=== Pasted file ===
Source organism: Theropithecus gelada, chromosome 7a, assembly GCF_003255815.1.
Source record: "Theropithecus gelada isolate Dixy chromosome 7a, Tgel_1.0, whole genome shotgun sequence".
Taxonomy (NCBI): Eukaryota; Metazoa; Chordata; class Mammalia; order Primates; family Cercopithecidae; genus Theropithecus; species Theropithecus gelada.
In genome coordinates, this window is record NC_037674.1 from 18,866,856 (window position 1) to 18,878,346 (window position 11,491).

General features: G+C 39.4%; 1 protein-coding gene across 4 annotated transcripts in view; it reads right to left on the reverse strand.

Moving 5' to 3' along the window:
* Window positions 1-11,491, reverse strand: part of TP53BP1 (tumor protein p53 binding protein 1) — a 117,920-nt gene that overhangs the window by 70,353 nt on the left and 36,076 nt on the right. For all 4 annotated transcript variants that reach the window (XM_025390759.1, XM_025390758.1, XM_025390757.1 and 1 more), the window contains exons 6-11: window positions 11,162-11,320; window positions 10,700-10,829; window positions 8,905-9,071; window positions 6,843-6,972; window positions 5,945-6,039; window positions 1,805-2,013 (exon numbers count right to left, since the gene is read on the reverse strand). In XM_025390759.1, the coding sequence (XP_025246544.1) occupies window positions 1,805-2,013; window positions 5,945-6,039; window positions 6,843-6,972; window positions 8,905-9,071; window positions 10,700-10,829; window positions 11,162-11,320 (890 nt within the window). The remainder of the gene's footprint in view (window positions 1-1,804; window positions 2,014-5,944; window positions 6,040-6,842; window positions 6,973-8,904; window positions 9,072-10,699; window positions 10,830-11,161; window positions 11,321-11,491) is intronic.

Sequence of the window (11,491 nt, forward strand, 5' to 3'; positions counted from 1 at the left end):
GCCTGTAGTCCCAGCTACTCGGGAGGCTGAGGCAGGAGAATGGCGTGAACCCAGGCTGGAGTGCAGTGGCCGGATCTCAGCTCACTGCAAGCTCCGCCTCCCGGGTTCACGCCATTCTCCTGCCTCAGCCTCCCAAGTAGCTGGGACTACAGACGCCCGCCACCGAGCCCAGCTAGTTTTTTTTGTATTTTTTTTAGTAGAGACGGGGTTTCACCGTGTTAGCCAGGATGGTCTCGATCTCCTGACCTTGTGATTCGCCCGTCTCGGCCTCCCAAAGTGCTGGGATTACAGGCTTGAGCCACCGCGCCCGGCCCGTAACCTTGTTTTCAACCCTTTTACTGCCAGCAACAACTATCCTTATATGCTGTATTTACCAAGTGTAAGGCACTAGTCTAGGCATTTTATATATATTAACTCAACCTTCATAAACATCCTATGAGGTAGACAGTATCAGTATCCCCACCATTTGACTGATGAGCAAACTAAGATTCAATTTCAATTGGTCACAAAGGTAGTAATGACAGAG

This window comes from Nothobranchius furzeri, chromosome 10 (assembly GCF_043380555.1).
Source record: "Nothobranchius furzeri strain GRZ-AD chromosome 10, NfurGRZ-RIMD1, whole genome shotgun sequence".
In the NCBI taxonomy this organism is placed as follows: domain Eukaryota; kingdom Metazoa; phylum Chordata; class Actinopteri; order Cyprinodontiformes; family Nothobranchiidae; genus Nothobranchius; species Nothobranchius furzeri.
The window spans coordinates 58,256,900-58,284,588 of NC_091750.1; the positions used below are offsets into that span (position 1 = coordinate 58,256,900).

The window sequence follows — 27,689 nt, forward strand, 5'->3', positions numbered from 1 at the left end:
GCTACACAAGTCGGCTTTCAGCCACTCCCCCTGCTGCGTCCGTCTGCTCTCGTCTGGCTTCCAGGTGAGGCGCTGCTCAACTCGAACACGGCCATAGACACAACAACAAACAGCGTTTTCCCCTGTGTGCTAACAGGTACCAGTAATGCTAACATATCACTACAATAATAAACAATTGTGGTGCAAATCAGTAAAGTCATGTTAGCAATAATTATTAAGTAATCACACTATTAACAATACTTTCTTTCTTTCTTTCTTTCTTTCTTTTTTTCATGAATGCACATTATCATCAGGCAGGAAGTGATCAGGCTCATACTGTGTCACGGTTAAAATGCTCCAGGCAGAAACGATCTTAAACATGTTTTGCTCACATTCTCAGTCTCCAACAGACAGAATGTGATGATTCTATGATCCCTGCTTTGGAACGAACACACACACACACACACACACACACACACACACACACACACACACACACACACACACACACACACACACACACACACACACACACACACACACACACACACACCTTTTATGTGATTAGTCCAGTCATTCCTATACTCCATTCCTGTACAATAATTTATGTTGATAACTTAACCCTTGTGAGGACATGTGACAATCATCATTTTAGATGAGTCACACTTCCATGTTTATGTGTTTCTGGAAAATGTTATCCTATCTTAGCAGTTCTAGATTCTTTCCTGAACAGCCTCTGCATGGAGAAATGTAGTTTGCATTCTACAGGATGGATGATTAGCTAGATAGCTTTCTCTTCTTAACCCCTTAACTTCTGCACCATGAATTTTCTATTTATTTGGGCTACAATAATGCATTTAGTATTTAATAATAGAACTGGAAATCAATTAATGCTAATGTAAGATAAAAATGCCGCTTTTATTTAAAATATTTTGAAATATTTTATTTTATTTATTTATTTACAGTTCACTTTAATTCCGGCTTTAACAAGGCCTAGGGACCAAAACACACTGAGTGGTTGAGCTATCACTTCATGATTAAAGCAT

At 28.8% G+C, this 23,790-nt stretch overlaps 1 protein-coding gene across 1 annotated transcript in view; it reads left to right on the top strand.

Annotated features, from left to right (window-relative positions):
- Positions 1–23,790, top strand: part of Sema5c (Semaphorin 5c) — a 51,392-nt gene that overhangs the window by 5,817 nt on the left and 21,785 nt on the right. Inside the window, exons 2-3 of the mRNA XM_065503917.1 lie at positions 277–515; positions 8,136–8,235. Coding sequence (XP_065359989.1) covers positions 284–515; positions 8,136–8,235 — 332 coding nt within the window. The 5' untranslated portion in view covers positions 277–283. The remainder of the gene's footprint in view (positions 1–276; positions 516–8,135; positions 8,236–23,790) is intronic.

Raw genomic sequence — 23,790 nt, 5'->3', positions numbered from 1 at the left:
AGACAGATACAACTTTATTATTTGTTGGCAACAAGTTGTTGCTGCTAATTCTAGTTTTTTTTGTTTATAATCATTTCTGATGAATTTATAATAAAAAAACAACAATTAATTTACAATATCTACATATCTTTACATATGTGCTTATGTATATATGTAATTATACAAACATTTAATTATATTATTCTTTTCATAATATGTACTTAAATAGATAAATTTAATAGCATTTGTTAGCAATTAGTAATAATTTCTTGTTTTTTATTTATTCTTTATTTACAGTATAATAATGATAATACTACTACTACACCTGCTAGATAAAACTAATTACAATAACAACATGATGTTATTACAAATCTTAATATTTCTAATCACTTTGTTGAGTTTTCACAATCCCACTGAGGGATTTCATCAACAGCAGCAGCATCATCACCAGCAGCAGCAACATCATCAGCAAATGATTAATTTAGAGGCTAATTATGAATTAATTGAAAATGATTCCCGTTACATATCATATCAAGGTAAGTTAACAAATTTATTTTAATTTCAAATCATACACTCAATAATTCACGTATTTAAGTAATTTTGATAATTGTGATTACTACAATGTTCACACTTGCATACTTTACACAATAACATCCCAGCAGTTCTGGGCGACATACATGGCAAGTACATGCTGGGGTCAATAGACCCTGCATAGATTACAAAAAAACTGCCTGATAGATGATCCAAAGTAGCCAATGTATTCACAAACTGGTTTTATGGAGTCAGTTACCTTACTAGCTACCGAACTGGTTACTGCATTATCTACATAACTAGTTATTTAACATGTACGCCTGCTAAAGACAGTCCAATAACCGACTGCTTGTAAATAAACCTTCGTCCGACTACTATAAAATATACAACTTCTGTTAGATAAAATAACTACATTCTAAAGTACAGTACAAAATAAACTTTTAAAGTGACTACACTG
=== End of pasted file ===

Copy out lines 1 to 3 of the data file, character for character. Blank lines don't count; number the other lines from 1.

Source organism: Theropithecus gelada, chromosome 7a, assembly GCF_003255815.1.
Source record: "Theropithecus gelada isolate Dixy chromosome 7a, Tgel_1.0, whole genome shotgun sequence".
Taxonomy (NCBI): Eukaryota; Metazoa; Chordata; class Mammalia; order Primates; family Cercopithecidae; genus Theropithecus; species Theropithecus gelada.